Poland and Romania are the leading lights of the emerging wind markets in the EU. In 2011 Romania installed 520MW, followed by Poland at 436MW. Both rank in the top 10 EU wind energy markets for the second year running. Poland had installed 1,616MW in total by the end of 2011, while Romania had 982MW installed. Bulgaria is not too far behind with a total of 612MW installed at the end of last year.
However, these markets have not avoided destabilising discussions on their support mechanisms in the context of the sovereign debt crises. Fortunately, the Romanian President has recently signed a law implementing the renewables directive. This will be extremely helpful to investors in Romania as its support scheme had until now been under the scrutiny of the European Commission. The EU Competition authority had concerns that the 2008 version of the Romanian law was not compatible with EU rules. Lengthy discussions resulted in the new version being agreed between the two sides, confirming that each MWh of wind power will get two Green Certificates at the price dictated by the market.
Poland also seems to be headed in the right direction in spite of their sometimes unhelpful position on energy and climate at EU level. In December 2011 the government proposed ill-advised changes to their legislation, including retroactive changes which would have undermined the confidence of investors and jeopardized Poland‚Äôs chances of reaching its 2020 renewable targets. Now, the discussion seems to be moving in the right direction. In fact, Poland plans to attract new investments in the offshore sector with an objective of 1 GW by 2020.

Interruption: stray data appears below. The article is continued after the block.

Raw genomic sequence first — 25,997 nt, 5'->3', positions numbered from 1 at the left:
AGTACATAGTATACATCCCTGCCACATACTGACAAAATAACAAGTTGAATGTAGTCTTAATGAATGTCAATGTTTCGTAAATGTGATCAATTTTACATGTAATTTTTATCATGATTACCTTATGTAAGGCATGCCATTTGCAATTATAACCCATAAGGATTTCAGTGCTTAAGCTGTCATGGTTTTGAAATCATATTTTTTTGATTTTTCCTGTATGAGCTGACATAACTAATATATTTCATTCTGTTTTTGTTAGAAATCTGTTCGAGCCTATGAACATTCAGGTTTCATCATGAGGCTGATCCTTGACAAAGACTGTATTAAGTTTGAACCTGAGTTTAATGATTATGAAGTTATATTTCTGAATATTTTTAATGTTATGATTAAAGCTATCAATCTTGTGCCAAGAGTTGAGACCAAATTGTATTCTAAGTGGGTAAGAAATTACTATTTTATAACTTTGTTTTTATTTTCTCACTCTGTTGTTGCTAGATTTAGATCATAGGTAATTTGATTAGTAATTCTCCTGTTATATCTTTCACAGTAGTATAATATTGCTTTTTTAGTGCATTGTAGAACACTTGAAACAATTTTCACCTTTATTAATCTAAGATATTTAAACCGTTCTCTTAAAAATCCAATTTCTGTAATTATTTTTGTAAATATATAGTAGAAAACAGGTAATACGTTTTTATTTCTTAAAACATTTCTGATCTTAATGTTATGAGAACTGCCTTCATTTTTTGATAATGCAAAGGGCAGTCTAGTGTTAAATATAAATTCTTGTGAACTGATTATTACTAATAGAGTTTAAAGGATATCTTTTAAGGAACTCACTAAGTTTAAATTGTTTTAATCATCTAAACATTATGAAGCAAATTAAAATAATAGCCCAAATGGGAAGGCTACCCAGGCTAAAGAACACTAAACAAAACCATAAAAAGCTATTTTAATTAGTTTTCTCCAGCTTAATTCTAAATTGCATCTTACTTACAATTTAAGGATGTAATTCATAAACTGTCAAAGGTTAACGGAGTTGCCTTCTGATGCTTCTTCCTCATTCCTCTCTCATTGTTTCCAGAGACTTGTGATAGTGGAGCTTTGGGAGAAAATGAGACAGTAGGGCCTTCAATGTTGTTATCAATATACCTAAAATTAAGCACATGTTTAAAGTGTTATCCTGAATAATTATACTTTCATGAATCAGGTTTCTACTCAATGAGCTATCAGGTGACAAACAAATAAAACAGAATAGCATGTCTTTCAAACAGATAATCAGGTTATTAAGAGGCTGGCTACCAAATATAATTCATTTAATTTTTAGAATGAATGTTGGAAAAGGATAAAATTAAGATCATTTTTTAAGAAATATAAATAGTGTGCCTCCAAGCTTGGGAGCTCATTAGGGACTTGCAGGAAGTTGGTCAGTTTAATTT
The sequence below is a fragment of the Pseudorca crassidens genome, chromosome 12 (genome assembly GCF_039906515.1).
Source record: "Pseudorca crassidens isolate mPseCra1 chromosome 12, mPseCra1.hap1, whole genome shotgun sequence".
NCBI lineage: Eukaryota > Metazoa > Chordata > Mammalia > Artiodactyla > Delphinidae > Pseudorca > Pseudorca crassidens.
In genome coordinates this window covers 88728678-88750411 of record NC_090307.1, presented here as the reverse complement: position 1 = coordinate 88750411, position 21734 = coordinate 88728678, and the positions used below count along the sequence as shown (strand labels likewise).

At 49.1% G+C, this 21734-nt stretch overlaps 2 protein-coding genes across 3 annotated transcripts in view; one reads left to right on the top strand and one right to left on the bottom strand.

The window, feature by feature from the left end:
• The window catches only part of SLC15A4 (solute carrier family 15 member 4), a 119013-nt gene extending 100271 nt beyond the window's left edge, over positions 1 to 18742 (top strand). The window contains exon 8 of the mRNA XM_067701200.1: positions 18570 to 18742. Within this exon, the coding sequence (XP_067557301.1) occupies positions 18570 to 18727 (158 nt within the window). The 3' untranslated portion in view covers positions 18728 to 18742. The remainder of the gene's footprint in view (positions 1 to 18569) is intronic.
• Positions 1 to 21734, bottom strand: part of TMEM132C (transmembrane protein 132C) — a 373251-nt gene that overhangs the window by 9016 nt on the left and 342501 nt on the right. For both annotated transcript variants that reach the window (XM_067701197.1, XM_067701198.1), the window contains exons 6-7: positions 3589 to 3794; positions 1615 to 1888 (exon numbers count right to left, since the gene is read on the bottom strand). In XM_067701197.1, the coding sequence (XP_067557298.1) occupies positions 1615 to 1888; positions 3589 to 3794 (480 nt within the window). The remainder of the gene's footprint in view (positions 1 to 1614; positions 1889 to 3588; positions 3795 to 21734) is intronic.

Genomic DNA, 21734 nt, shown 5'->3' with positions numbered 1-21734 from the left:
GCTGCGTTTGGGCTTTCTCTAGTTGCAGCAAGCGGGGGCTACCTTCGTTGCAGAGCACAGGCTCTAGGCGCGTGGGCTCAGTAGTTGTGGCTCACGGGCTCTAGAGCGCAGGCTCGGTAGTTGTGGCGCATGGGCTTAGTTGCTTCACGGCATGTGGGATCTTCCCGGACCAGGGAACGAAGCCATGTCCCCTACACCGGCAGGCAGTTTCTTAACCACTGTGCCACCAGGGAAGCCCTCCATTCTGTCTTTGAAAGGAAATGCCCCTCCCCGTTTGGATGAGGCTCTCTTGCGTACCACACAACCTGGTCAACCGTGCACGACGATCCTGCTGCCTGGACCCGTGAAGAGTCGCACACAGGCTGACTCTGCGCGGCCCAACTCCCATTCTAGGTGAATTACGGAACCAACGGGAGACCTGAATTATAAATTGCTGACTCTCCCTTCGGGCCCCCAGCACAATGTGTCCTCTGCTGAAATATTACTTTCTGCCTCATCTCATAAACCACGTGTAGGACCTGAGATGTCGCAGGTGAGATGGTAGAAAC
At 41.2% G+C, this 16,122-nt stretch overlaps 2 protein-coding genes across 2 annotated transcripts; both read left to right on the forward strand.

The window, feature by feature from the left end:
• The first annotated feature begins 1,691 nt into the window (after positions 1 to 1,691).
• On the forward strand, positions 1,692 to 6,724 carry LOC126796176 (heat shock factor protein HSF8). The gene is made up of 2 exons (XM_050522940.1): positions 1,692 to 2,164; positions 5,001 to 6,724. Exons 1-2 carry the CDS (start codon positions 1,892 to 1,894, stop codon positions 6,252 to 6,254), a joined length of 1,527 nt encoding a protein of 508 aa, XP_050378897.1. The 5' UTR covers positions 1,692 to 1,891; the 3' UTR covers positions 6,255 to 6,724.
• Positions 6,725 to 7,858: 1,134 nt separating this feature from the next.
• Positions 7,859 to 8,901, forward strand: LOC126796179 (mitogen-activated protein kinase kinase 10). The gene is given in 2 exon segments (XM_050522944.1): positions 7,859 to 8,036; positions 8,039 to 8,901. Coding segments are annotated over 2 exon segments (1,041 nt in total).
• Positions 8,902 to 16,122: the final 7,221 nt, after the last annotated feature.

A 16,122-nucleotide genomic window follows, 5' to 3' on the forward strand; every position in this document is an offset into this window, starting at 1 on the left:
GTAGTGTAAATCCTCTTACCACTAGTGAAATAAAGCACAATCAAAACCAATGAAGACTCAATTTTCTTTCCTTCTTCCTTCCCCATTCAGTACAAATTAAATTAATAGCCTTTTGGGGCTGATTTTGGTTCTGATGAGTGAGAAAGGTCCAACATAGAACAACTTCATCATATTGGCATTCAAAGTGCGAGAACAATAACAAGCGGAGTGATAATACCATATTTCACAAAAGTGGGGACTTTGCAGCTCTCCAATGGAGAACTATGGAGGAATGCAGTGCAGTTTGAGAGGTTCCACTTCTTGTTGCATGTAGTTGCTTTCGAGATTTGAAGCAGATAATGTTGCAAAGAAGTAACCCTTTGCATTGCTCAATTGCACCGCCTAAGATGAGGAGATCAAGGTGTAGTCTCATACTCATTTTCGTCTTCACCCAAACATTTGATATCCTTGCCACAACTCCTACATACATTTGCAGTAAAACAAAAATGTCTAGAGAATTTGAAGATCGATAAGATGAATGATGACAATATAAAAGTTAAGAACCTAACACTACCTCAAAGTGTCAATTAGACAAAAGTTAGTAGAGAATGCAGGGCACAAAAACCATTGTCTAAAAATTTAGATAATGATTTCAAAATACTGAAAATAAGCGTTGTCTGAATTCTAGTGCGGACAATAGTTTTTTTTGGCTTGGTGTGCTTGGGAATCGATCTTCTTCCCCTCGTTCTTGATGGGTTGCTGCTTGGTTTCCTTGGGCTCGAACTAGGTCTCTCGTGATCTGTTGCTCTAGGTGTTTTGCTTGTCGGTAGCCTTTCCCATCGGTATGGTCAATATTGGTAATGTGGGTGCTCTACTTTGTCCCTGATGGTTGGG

In Bulgaria, an April 2011 law on energy from renewable sources introduced difficulties whereby the Feed-in Tariff would be re-defined every year. The amount that the tariff could be cut had been set at 5%, but this was scrapped, resulting in a 2012 cut of 22%. Also, wind energy producers now only receive the tariff at the end of the entire process of planning, building and testing a new production plant. This obviously results in uncertainty for investors, as they are unsure of their revenue in advance. Under such conditions investing in wind projects is extremely challenging in Bulgaria.
Overall, the biggest barriers in these countries remain administrative barriers and the development of the electricity grid. In Romania, for example, most of the production is located in the Dobrogea region, which is not where the load is. Developing the grid would be instrumental in unlocking the potential of this region. This is by no means exclusively a central or Eastern European problem. In fact the output of existing wind farms in Italy could be increased by 5% if the grid were upgraded.
To learn about the new opportunities in the wind industry in emerging European markets, register to attend EWEA 2013 in Vienna, a location where emerging and mature markets meet. A special report on emerging markets will be launched at the event, taking place from 4-7 February 2013.